Northwest NEWS

September 27, 1999

Editorial

The pit stops here, but only with help from the community

   Looming on the horizon is a major invasion of our rural way of life in Snoqualmie Valley. The proposed Duvall Rock Quarry two miles north of Duvall will permanently disrupt the tranquility of Cherry Valley. It will drastically increase rock-laden truck traffic onto SR-203 through the city of Duvall and onto the Woodinville-Duvall Road and endanger fish and wildlife habitats.

   A common-cause, non-profit organization, Friends of Cherry Valley, has organized to oppose this outrageous proposal. They have filed a lawsuit against King County, contending that zoning for the quarry was obtained without the required environmental studies or public notification. They have gained the attention of King County Executive Ron Sims and have written to various legislators, questioning the wisdom of placing a polluting industrial operation in the middle of pristine farmland and residential communities.

   With each meeting of this organization, an increasing number of the greater Cherry Valley community has voiced outrage at the many environmental impacts of this proposal.

   Major issues include the 544 truck trips per day at full operation onto SR-203; the disruption and pollution of Hanstead and Cherry Creeks, both vital to the threatened Chinook salmon; and the effect of increased noise, dust, and use of high explosives within a mile of Cherry Valley Elementary School. All of these issues threaten King County's promise to protect our rural legacy.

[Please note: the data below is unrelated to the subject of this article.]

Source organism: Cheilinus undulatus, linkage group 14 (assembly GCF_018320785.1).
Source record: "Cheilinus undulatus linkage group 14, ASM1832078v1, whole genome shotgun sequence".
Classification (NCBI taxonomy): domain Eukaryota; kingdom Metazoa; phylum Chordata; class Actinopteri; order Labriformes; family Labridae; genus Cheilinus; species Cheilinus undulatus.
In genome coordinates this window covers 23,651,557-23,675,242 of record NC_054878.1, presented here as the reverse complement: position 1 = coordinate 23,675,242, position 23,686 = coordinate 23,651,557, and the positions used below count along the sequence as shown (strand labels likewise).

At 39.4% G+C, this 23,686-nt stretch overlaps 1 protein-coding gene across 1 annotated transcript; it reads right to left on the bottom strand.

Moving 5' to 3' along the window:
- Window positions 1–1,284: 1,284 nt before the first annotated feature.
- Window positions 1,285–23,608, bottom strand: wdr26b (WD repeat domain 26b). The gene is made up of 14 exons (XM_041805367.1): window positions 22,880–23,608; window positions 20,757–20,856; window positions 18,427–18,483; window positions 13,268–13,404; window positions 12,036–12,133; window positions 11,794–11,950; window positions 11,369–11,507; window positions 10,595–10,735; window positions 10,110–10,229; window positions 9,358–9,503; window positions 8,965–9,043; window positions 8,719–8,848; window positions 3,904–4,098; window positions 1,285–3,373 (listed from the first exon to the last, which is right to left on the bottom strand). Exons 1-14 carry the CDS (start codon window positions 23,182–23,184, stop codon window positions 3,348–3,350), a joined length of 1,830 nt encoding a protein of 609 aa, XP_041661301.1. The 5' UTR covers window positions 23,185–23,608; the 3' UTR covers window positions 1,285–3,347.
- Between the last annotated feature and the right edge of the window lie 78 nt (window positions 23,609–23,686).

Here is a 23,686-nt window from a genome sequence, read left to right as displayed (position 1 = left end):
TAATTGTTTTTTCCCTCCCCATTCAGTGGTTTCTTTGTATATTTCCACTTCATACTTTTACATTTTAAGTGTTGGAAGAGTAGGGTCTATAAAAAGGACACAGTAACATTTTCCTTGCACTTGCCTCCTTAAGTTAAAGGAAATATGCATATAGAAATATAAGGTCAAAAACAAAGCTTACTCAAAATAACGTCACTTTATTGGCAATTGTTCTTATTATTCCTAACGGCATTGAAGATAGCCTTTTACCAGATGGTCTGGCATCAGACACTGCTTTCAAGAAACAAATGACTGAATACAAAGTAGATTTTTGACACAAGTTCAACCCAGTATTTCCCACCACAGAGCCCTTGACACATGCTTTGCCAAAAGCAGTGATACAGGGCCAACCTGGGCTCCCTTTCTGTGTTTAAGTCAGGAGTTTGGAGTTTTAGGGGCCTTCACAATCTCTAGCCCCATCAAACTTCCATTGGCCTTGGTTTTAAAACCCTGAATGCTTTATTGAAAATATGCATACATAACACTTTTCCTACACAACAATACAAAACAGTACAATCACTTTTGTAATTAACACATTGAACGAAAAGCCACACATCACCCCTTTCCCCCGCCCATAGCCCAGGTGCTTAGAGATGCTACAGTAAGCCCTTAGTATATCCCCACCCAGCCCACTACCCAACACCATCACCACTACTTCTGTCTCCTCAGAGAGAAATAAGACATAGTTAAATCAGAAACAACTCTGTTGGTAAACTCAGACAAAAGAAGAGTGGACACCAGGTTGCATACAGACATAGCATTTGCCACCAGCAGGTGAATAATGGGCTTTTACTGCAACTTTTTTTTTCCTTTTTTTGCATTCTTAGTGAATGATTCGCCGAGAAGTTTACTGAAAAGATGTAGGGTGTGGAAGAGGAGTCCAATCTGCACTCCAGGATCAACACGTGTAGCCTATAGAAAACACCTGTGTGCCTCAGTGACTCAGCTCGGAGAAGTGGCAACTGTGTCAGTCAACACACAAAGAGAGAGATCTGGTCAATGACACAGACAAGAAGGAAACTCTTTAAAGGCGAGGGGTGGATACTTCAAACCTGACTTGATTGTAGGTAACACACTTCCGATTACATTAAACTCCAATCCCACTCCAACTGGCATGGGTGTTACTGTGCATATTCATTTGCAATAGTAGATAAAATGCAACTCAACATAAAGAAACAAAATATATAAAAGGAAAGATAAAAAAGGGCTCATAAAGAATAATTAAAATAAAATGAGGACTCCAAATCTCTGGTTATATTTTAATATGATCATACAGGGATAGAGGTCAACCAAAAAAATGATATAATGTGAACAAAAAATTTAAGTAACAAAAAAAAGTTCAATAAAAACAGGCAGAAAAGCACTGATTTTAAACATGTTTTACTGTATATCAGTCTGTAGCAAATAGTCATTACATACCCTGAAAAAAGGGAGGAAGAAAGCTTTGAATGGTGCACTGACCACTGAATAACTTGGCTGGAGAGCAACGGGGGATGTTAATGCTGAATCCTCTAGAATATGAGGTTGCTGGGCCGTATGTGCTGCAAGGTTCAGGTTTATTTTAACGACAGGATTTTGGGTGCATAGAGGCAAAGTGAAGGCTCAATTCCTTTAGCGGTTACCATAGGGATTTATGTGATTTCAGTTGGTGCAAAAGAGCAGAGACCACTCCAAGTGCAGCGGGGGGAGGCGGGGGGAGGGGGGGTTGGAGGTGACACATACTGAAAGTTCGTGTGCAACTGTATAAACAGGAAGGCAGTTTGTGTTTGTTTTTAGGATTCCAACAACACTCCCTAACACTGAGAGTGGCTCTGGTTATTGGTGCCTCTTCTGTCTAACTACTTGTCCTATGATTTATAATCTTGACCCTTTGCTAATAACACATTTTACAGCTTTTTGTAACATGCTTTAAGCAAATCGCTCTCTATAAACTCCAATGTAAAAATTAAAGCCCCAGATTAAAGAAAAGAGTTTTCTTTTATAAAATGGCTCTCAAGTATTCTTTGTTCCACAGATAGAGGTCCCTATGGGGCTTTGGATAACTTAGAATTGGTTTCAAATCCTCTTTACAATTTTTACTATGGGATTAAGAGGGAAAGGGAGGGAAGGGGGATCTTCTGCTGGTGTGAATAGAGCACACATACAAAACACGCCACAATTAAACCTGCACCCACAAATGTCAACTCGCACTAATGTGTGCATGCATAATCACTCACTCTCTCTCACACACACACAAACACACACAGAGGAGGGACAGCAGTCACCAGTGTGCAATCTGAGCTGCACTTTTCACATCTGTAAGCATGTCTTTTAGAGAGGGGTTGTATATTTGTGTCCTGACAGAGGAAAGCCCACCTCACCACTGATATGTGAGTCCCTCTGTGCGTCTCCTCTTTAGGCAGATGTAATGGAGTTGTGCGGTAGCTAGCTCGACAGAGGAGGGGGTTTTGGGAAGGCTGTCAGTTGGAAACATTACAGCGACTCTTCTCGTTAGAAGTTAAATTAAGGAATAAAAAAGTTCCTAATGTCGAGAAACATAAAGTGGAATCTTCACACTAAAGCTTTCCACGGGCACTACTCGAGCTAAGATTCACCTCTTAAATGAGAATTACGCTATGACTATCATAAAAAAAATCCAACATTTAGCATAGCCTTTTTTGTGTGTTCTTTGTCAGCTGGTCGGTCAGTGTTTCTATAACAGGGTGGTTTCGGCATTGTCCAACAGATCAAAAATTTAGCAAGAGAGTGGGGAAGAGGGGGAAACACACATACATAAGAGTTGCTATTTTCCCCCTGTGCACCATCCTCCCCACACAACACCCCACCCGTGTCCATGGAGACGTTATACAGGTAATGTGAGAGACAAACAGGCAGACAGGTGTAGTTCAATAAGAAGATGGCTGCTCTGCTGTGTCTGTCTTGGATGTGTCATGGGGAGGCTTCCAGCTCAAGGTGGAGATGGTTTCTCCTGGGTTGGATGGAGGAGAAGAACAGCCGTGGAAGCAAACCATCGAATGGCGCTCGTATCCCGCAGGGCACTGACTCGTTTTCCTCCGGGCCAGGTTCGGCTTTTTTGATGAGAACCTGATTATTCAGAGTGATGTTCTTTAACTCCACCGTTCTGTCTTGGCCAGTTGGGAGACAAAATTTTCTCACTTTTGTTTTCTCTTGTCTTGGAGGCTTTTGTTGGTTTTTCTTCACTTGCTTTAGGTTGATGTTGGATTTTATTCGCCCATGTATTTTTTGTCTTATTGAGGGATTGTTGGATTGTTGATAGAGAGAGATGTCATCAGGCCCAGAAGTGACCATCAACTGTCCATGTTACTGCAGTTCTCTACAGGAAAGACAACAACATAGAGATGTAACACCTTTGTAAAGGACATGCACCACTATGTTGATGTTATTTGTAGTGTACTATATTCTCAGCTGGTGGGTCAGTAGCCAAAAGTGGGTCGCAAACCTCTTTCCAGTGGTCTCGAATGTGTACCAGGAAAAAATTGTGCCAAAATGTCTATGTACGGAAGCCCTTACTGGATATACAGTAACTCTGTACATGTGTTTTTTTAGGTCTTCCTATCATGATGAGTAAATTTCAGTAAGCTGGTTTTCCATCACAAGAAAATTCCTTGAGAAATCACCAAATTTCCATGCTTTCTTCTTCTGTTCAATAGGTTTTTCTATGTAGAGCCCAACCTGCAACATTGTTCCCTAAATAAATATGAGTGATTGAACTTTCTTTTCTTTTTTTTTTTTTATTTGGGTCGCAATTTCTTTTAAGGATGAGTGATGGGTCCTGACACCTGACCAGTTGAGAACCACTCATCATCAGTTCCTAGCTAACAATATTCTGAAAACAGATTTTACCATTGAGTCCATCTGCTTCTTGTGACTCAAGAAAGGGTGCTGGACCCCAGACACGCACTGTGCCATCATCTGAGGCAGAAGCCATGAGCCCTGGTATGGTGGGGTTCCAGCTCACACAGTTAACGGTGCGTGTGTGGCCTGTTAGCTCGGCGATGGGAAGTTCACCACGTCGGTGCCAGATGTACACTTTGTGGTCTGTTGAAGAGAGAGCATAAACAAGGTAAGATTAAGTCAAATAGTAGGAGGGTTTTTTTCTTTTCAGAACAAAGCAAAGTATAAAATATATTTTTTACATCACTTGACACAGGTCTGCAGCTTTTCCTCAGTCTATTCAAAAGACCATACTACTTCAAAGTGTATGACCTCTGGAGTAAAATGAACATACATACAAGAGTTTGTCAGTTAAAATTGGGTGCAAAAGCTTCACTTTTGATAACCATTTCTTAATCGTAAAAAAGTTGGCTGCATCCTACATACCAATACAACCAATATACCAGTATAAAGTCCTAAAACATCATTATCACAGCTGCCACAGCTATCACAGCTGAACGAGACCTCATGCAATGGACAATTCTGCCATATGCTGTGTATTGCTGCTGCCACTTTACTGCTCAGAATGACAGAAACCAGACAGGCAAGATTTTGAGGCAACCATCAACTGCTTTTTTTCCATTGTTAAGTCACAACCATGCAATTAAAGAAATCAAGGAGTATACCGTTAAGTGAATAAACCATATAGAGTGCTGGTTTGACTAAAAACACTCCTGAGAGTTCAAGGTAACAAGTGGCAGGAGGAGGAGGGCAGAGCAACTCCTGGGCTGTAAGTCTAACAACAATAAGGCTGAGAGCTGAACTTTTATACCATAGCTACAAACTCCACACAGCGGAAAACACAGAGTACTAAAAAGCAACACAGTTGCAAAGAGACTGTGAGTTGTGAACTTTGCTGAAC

Recent efforts by Novelty Neighbors to overturn the Alberg Gravel Pit proposal south of Duvall have been successful, demonstrating that a community of citizens, working together, can make a difference in preserving our beautiful valley.

   But even with this success, we have become aware of yet another mine proposal within a mile of the Duvall Rock Quarry in Snohomish County. Without citizen efforts, we could have an industrial moonscape stretching from Monroe to North Bend.

   Friends of Cherry Valley will be meeting next on Oct. 12 at 7 p.m. at Cherry Gardens Community Club. They need the support of everyone in this fight. To find out more about how you can help, contact Friends of Cherry Valley at 425-788-5857, or visit their website at www.cherry-valley.net.

   This ill-conceived mine proposal came to life without public involvement, but will only go away with help from the entire community.

Jim & Joan Carroll, Duvall